Why is Seasonal Eating So Powerful?
Memorial Day is the unofficial start of “summer” (for all those too impatient to wait until the summer solstice, June 21st). It’s the perfect time to start watching for seasonal fruits and vegetables to show up at your local stores and farmers markets so that you don’t miss out on the power of seasonal eating. Seasonal eating is when you eat foods that are currently being grown and harvested at the same time you buy them. Why is seasonal eating so powerful? Eating foods that are in season, or seasonal eating, benefits you several ways:
- Seasonal food tastes better!
- Eating seasonal foods is often cheaper!
- Seasonal eating actually helps the environment!
- Seasonal foods can be more nutritious.
- Eating seasonally and locally adds variety!
Before we get started, here’s a secret. Eating seasonally and locally is not new. Everywhere I’ve traveled, the indigenous cultures have engrained seasonal eating into their traditions. It has been done naturally throughout history. And before supermarkets, processed food, and global trade entered the picture, it was a very, very necessary practice.
How Seasonal Eating Benefits You
Fresh is so much better! It doesn’t take a scientific study to prove that eating a blood-red, ripe, fresh-picked tomato from your garden tastes radically different from a dull-red, hard tomato you buy from the grocery store in mid-December.
The tomato from your garden was begging to be eaten, bursting with flavor, while the tomato in December had to be picked green in order to account for the time needed to ship it to you. Plus, ripe tomatoes seem a little more difficult to ship, don’t they? Making my “Berry Good Morning” breakfast bowl with strawberries picked in season during the early summer will always taste better then when it is made with strawberries out of season.
When foods are picked at the peak of ripeness, right when they were meant to be eaten, they taste different! Seasonal eating brings the full flavor of fresh, whole foods back to your diet.
• Seasonal Foods Are Often Cheaper
It takes a lot of energy and resources to manage, package, and transport foods out of season. This adds to the cost and takes money out of your wallet. Plus, the laws of supply and demand apply. When a food is “in season” and abundant, it is less expensive than when it is outside its growing season and harder to find.
• Seasonal Eating Actually Helps the Environment
Foods grown out of season take a tremendous amount of resources in one of two ways: either it takes a lot of extra energy to recreate the natural growing season in an artificial way or it uses a tremendous amount of fossil fuel to transport the foods across the world to you. Large amounts of fuel are needed to transport non-seasonal fruits and vegetables, whereas local, in-season foods do not. This reduces your carbon footprint!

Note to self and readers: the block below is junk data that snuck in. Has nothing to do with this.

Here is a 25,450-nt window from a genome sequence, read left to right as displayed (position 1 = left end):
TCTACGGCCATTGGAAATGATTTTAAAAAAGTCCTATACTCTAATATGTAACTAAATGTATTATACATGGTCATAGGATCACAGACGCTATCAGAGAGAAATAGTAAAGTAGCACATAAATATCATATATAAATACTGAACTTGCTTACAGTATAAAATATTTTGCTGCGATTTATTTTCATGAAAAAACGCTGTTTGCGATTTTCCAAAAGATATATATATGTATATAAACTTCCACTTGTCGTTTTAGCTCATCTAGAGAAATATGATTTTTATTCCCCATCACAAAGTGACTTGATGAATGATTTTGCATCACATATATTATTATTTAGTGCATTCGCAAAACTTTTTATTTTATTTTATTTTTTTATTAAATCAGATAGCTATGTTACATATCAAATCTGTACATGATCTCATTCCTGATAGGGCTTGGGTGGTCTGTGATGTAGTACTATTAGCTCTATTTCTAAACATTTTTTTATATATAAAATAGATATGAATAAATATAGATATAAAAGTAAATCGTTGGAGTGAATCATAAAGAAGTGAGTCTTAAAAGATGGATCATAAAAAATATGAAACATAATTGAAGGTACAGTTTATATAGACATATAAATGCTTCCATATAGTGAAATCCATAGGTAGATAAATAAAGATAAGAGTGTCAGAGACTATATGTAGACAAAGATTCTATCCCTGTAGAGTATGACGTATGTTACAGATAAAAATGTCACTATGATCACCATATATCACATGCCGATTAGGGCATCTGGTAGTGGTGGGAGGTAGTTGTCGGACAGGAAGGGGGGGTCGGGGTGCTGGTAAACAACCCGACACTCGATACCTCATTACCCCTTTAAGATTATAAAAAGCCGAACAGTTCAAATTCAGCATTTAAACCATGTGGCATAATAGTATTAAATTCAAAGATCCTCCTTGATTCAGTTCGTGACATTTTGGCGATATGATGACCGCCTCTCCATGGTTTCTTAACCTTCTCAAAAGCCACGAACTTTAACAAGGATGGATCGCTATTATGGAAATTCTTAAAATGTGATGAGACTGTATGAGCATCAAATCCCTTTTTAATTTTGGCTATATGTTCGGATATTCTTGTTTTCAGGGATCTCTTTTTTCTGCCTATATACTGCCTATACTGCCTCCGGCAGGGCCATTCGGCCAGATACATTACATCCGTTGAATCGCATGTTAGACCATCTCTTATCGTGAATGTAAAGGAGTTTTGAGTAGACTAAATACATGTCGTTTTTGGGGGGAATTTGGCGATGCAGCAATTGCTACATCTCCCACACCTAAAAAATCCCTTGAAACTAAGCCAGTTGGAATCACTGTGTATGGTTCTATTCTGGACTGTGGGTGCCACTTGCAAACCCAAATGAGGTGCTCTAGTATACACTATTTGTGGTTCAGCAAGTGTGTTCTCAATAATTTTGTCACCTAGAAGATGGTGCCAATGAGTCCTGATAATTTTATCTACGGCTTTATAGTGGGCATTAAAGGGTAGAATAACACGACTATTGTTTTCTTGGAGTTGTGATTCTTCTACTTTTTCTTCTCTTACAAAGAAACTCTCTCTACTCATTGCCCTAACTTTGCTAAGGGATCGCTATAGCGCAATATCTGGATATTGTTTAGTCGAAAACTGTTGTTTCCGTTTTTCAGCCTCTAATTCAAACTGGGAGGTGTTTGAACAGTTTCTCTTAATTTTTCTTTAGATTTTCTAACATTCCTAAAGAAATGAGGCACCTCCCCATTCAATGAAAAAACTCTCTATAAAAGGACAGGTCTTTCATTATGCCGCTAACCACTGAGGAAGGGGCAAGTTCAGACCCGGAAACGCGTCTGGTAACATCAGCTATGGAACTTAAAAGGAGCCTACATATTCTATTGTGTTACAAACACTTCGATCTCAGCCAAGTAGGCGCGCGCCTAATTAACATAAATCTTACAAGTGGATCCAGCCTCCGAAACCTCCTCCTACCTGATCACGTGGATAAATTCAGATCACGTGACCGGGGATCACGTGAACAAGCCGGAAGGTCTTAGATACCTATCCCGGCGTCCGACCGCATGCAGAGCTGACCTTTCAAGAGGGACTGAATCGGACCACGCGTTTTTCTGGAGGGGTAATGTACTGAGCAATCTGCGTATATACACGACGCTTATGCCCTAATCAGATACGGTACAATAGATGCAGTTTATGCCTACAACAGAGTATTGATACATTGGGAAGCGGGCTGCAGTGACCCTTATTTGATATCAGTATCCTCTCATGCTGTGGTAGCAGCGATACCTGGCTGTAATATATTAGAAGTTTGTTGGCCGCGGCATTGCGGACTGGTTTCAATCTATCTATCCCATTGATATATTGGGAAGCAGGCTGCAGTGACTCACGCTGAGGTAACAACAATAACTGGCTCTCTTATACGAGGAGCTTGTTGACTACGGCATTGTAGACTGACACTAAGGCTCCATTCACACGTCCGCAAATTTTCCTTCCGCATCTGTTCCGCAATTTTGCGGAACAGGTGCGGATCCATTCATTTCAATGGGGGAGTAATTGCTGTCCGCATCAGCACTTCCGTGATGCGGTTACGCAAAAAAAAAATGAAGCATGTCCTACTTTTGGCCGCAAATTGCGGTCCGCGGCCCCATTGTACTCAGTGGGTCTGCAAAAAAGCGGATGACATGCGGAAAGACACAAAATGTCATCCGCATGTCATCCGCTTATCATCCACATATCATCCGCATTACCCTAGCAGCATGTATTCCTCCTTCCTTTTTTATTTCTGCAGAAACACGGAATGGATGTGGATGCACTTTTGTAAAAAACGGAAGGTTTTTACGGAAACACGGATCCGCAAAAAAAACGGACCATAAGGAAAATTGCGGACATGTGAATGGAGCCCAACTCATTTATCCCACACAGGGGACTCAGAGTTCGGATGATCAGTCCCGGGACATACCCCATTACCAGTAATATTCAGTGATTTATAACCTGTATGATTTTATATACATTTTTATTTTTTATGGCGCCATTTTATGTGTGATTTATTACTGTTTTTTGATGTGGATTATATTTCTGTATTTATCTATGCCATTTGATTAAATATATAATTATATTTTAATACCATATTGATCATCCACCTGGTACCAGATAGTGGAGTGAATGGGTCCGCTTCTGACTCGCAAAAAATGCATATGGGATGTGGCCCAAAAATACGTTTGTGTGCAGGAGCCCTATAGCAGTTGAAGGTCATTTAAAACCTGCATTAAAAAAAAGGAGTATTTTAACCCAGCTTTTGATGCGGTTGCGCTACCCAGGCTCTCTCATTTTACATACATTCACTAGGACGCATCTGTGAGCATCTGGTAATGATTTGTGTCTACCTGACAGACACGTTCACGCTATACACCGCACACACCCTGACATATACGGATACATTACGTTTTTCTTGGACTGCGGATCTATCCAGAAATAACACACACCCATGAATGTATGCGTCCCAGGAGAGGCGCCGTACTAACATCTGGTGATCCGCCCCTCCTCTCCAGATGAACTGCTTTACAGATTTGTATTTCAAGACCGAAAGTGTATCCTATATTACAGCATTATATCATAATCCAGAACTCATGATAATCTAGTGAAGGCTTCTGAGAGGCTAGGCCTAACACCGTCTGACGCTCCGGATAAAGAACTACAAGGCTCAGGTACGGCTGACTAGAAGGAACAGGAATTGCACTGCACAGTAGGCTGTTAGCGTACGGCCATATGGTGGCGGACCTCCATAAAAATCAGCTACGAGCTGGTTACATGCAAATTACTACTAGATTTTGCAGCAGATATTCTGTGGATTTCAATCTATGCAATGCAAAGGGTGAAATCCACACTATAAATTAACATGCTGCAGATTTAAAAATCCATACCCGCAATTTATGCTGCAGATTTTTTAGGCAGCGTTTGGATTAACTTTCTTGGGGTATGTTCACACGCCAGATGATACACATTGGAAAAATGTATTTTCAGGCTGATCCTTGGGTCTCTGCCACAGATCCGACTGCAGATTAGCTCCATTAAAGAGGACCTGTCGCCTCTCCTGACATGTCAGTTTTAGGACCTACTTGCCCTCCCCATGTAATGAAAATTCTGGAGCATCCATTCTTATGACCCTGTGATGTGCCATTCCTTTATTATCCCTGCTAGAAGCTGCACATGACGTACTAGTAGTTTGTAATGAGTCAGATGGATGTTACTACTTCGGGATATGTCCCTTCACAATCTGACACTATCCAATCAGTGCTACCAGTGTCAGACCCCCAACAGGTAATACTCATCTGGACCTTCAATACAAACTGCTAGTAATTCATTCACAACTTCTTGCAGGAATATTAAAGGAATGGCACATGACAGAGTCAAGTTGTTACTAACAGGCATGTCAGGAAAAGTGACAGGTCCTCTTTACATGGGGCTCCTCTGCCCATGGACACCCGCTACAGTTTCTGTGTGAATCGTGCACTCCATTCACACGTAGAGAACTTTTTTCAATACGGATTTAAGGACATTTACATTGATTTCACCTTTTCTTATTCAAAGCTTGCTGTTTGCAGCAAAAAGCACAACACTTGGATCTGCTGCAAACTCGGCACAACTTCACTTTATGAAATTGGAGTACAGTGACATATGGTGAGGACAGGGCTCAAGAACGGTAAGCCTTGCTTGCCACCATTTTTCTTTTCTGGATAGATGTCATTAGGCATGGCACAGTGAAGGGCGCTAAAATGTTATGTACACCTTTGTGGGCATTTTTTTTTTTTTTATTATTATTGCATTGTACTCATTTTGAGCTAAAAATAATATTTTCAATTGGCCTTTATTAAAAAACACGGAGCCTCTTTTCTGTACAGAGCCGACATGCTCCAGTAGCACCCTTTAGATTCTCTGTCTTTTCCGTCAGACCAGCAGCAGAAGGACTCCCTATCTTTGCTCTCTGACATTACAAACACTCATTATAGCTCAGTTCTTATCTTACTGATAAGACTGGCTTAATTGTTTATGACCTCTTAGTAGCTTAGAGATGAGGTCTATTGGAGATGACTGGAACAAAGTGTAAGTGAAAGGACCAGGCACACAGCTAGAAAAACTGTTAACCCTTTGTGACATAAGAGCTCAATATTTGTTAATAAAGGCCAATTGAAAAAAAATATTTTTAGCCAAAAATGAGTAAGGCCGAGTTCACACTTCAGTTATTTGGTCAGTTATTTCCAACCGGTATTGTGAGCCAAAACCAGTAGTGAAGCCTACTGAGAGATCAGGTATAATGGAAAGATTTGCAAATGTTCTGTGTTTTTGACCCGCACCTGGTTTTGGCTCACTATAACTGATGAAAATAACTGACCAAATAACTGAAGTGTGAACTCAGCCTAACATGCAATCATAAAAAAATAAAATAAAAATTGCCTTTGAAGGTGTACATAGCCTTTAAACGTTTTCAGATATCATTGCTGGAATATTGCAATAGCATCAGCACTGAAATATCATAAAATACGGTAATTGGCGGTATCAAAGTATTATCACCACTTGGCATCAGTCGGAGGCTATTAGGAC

• Seasonal Foods Can Be More Nutritious
In order for foods growing out of season elsewhere in the world to be shipped to you, they have to be picked green, before they are at their peak and fully developed. Seasonal foods, however, are picked at their peak and in your hands quicker, meaning more nutritious food for you. Some studies have shown that crops grown in season can be up to three times more nutritious when grown in season. Skipping the travel, transportation, and storage, helps food reach your plate with the most nutrients possible. This is because the early harvesting, transportation, and the time it takes the foods to actually be purchased from the store considerably decreases the nutritional content of the food.
• Seasonal Eating Adds Variety to Your Diet
Variety is the cornerstone of a healthy diet, and eating seasonally give you that nudge to break food habits and continuously change up your food choices! Instead of eating the same foods and getting the same nutrients over and over again, you switch to new foods each season.
Getting Started with Eating Seasonally and Locally
The absolute best way to eat seasonally is to grow your own food! When that is not an option, the second best bet is farmers markets or local farmers. They are an amazing resource, not only for fresh, whole foods, but also tips of preparation, recipes, and new food suggestions for you.
If you can’t get a food in your garden or at the farmers market, a supermarket is the next option. It can take a while to break the habit of just heading there first.
Note: Once a food is out of season, I would suggest foregoing it in your diet or finding an organic, frozen version. Frozen food is also picked and frozen at its peak, so that is a better choice than something that has been picked green and shipped thousands of miles to get to you.
Every part of the world has different seasons. Even the different states will be different. This great tool from Seasonal Table is an interactive guide that lets you select your state and the season to see what’s freshest near you.
The SuperSimple Summary:
Learning to eat foods that are in season, or seasonal eating, gives you the opportunity to save money (seasonal food is cheaper!), help the environment (it has a lower carbon footprint), add extra nutrition to your diet, and builds in variety!